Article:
Smart bosseswork on resolutions
NEW YORK -- Your plans for 2003 might involve losing weight and debt, but sage employers also put together some corporate resolutions.
January is a great time to make a list of resolutions that will improve company morale and increase employee productivity, according to Maritz Brand Alignment, a unit of Maritz Inc., a Missouri-based market research and consulting firm.
Among the goals Maritz suggests: building more trust among the ranks, developing greater clarity for company directions, supporting employees better, seeking more input from employees and sharing success.
"New Year's resolutions should be a must for all company leaders," said Rodger Stotz, a Maritz vice president.
Patience, planningbring satisfaction
NEW YORK -- You're either pressing 5 for a "customer care representative" or snaking through a line longer than the airport check-in at Thanksgiving. It's you vs. monolithic Corporate America and your puny quest for help is going nowhere fast.
But check your fury and, with a little patience and planning, you can get satisfaction from customer service departments. The Society of Consumer Affairs Professionals offers a checklist for how to complain constructively.
Before calling or stomping into a business, have all your relevant documents. Be firm, yet polite and respectful, when speaking with the customer service person. State the problem and your expected outcome concisely. Don't muddle the issue with irrelevant asides, such as the horror of your previous encounter with the company in 1993.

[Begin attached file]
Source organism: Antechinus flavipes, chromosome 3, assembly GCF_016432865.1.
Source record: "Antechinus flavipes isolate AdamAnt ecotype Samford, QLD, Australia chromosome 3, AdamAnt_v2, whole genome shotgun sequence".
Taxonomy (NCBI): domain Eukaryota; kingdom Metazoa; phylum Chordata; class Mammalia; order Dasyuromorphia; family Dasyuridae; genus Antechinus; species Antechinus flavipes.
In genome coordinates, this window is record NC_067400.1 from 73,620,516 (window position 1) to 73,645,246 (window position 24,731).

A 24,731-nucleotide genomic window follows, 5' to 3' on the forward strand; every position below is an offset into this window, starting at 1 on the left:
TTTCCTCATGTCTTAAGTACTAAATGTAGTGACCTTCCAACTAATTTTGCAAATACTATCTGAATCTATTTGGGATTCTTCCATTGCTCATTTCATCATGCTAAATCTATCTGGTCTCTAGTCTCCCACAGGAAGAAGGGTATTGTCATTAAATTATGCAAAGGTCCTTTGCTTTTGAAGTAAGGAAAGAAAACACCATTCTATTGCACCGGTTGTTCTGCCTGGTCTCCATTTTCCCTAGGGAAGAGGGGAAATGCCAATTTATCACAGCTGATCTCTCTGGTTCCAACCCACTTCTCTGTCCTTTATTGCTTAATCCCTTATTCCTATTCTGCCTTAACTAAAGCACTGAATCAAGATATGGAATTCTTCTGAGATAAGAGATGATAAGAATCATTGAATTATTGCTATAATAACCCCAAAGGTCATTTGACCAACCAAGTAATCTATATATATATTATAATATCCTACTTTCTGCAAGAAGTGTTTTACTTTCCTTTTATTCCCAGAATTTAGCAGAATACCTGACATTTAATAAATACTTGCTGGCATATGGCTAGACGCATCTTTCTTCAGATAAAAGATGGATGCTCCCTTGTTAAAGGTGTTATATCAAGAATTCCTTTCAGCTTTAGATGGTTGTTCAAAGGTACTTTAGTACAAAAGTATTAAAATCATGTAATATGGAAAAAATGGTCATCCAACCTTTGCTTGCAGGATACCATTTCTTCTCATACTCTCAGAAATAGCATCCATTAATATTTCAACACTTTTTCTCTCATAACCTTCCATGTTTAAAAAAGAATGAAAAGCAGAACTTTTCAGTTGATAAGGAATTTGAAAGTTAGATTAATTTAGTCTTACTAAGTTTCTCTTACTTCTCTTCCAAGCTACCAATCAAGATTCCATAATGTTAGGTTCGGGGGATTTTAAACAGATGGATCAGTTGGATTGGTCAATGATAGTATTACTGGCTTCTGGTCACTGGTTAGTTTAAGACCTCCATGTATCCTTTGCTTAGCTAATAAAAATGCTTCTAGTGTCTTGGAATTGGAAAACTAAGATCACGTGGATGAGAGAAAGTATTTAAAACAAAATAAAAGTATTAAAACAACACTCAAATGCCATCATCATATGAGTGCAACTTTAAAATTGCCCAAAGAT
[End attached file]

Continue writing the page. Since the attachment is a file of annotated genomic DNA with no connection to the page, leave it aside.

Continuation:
Give the person time to speak, and listen. If he corrects the problem, thank him. If not, ask for the name and contact information of a higher-level manager so you can press your issue.
Unhappy investors
NEW YORK -- Regret, fear, anger, bitterness, pessimism. These are the descriptions people offered for the tone of conversations they've had about the stock market, according to a survey.
When the subject of investing arises, 47 percent of investors said the tone of the talk was pessimistic, 44 percent said it's laden with regret and 35 percent said there is a tinge of fear among the participants. Only 22 percent said there was any sense of optimism about the market.
The data were culled from an online survey of 1,009 people this fall for Harrisdirect, a brokerage that is part of Harris Investors Services LLC.
Associated Press

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